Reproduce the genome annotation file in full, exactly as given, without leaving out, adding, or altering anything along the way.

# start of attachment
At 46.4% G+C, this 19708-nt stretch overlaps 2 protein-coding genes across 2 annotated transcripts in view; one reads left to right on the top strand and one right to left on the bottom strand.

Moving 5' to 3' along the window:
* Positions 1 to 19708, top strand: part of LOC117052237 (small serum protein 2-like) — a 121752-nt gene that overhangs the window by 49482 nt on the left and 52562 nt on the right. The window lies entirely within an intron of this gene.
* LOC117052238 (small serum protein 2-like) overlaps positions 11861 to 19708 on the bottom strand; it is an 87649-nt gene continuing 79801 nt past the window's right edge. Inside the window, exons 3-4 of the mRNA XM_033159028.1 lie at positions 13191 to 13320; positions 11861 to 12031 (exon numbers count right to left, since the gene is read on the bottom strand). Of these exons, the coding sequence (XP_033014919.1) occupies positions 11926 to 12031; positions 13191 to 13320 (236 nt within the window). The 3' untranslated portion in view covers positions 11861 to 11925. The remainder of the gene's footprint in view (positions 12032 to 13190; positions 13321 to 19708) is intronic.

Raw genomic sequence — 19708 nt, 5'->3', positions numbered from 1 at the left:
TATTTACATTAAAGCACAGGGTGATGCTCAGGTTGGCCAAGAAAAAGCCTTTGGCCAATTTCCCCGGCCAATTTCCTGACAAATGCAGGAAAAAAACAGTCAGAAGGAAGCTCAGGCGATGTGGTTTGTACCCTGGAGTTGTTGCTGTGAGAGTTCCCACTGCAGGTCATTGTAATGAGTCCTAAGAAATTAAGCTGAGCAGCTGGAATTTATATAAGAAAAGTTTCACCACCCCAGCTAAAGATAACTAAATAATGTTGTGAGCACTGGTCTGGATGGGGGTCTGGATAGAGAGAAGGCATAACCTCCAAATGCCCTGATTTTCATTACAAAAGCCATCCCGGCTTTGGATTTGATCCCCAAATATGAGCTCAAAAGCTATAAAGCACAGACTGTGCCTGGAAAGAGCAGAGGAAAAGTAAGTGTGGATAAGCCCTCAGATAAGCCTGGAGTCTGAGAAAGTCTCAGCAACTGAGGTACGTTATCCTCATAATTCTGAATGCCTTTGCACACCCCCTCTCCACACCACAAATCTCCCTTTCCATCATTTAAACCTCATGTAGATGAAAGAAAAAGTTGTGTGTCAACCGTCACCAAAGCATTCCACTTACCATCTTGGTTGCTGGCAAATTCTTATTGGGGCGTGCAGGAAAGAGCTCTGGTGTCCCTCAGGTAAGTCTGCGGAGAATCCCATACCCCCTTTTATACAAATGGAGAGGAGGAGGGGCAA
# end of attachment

At 46.4% G+C, this 19708-nt stretch overlaps 2 protein-coding genes across 2 annotated transcripts in view; one reads left to right on the top strand and one right to left on the bottom strand.

Moving 5' to 3' along the window:
* Positions 1 to 19708, top strand: part of LOC117052237 (small serum protein 2-like) — a 121752-nt gene that overhangs the window by 49482 nt on the left and 52562 nt on the right. The window lies entirely within an intron of this gene.
* LOC117052238 (small serum protein 2-like) overlaps positions 11861 to 19708 on the bottom strand; it is an 87649-nt gene continuing 79801 nt past the window's right edge. Inside the window, exons 3-4 of the mRNA XM_033159028.1 lie at positions 13191 to 13320; positions 11861 to 12031 (exon numbers count right to left, since the gene is read on the bottom strand). Of these exons, the coding sequence (XP_033014919.1) occupies positions 11926 to 12031; positions 13191 to 13320 (236 nt within the window). The 3' untranslated portion in view covers positions 11861 to 11925. The remainder of the gene's footprint in view (positions 12032 to 13190; positions 13321 to 19708) is intronic.

Raw genomic sequence — 19708 nt, 5'->3', positions numbered from 1 at the left:
TATTTACATTAAAGCACAGGGTGATGCTCAGGTTGGCCAAGAAAAAGCCTTTGGCCAATTTCCCCGGCCAATTTCCTGACAAATGCAGGAAAAAAACAGTCAGAAGGAAGCTCAGGCGATGTGGTTTGTACCCTGGAGTTGTTGCTGTGAGAGTTCCCACTGCAGGTCATTGTAATGAGTCCTAAGAAATTAAGCTGAGCAGCTGGAATTTATATAAGAAAAGTTTCACCACCCCAGCTAAAGATAACTAAATAATGTTGTGAGCACTGGTCTGGATGGGGGTCTGGATAGAGAGAAGGCATAACCTCCAAATGCCCTGATTTTCATTACAAAAGCCATCCCGGCTTTGGATTTGATCCCCAAATATGAGCTCAAAAGCTATAAAGCACAGACTGTGCCTGGAAAGAGCAGAGGAAAAGTAAGTGTGGATAAGCCCTCAGATAAGCCTGGAGTCTGAGAAAGTCTCAGCAACTGAGGTACGTTATCCTCATAATTCTGAATGCCTTTGCACACCCCCTCTCCACACCACAAATCTCCCTTTCCATCATTTAAACCTCATGTAGATGAAAGAAAAAGTTGTGTGTCAACCGTCACCAAAGCATTCCACTTACCATCTTGGTTGCTGGCAAATTCTTATTGGGGCGTGCAGGAAAGAGCTCTGGTGTCCCTCAGGTAAGTCTGCGGAGAATCCCATACCCCCTTTTATACAAATGGAGAGGAGGAGGGGCAA